Language Selection

English French German Italian Portuguese Spanish

Ubuntu vs. Mint: Which Linux Distro Is Better for Beginners?

Filed under
Linux
Ubuntu

There's nothing like digging into your first Linux distribution, whether you're a tech-savvy user looking to branch out or whether you're installing it on a friend's computer. But which distribution is actually better for beginners? Here, we'll delve into the differences between Ubuntu and Mint, the two most popular beginner distros, and perform a little experiment to see what new users prefer.

Mint is actually based off Ubuntu, but the two have grown apart quite a bit. However, they're both designed to be an easy, usable experience for beginners—they just take different approaches to it. In this article, we'll talk about who these "beginners" are, discuss where each distribution's strengths and weaknesses lie, and then put them in front of some beginners to see what they think.

Who Are Linux Beginners?




More in Tux Machines

​Red Hat buys into Docker containers with Atomic Host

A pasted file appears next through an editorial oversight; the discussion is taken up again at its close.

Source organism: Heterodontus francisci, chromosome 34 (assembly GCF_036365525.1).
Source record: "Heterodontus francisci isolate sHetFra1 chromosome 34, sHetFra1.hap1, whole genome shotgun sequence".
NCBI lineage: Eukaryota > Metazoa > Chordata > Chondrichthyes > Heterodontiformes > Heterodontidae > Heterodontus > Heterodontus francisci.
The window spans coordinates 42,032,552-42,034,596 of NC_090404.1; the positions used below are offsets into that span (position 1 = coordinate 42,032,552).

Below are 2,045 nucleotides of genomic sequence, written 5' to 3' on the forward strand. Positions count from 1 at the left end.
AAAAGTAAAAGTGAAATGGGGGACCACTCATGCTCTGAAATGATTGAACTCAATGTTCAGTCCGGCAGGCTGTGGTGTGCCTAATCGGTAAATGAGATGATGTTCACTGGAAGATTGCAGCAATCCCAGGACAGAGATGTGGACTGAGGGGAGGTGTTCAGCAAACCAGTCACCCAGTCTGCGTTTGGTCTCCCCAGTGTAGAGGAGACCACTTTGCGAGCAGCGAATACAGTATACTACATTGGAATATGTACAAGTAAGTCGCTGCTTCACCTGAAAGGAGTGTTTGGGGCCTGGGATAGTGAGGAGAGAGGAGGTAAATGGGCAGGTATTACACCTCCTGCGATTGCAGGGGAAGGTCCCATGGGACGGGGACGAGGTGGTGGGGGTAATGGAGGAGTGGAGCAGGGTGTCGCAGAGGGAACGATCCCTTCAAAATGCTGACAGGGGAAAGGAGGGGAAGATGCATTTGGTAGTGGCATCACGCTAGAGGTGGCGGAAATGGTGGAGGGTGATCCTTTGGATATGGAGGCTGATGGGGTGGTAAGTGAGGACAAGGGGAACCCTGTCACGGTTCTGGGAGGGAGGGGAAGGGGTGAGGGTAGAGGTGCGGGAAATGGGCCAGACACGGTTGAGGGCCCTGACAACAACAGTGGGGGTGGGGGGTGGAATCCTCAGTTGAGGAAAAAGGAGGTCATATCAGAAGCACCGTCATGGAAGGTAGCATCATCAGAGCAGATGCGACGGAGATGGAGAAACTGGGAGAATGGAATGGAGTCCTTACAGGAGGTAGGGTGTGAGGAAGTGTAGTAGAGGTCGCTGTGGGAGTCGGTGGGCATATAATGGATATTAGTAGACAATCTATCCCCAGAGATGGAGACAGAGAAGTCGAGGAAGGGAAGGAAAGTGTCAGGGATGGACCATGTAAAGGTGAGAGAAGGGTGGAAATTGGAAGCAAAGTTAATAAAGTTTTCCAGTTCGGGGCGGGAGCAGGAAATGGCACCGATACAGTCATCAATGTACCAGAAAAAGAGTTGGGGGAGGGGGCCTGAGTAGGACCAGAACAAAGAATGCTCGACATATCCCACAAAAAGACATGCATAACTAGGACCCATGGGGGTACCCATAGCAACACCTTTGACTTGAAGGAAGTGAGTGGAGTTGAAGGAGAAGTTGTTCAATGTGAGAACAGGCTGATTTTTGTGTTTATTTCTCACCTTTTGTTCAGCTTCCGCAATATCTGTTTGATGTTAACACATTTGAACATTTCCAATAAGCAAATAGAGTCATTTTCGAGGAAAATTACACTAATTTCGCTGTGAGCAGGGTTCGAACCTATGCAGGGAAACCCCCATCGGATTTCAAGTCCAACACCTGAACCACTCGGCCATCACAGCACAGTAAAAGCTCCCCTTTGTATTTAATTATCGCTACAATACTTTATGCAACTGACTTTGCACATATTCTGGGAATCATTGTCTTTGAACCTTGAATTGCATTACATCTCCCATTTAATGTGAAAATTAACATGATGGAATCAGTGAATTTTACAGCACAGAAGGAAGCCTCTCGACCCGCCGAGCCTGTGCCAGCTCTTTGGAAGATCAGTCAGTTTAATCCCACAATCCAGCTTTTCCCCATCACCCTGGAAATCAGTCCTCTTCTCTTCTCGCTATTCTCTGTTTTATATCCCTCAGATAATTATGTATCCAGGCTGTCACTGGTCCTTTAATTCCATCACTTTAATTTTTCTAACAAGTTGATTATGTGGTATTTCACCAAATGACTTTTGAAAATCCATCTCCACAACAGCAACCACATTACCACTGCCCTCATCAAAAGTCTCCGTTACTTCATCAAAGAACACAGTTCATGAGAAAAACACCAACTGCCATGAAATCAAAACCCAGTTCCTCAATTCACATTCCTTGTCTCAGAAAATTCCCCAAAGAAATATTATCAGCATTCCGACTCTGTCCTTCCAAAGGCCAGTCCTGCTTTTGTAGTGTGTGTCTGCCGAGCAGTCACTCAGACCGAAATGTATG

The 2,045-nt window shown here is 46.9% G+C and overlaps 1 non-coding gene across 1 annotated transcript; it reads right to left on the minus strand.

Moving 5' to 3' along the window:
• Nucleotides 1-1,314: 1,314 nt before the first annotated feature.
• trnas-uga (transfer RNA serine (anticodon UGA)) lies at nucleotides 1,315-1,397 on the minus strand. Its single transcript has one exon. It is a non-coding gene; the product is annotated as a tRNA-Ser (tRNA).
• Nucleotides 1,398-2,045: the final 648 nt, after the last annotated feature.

Not much over a year ago, few people knew about containers, and fewer still knew about Docker. Since then, the idea of building server and applications out of container-based micro-servers, has exploded in popularity. Red Hat has been watching this and now with Red Hat Enterprise Linux 7 Atomic Host (RHELAH) the company has its own operating system/container pairing to offer the business world. Read more

VMware heads to court over GPL violations

The Software Freedom Conservancy alleges that VMware is using GPL-licensed code in its proprietary products Read more

5 awesome security features to expect in PC-BSD 10.1.2

Five of those security and security-related features were announced today and are on track to be included in the next edition, which should be PC-BSD 10.1.2. They are PersonaCrypt – a command line utility to backup a user’s home directory to an encrypted external media Tor Mode in System Updater Tray Stealth Mode in PersonaCrypt Ports now use LibreSSL by default instead of OpenSSL Support for encrypted backups in Life-Preserver utility Read more

COM Express module runs Linux on a 2.3GHz Tegra K1

Seco is prepping a Linux-friendly COM Express Type 6 Compact module with a quad-core, 2.3GHz Tegra K1 SoC and optional extended temperature support. When we covered the Nvidia Jetson TK1 single board computer last March, we didn’t realize the manufacturer was Seco. In addition to the Jetson TK1 (Seco product page here), Seco is now adding a COM Express Type 6 Compact computer-on-module called the SECOMExp-TK1, which similarly runs Linux on an Nvidia Tegra K1 SoC. Read more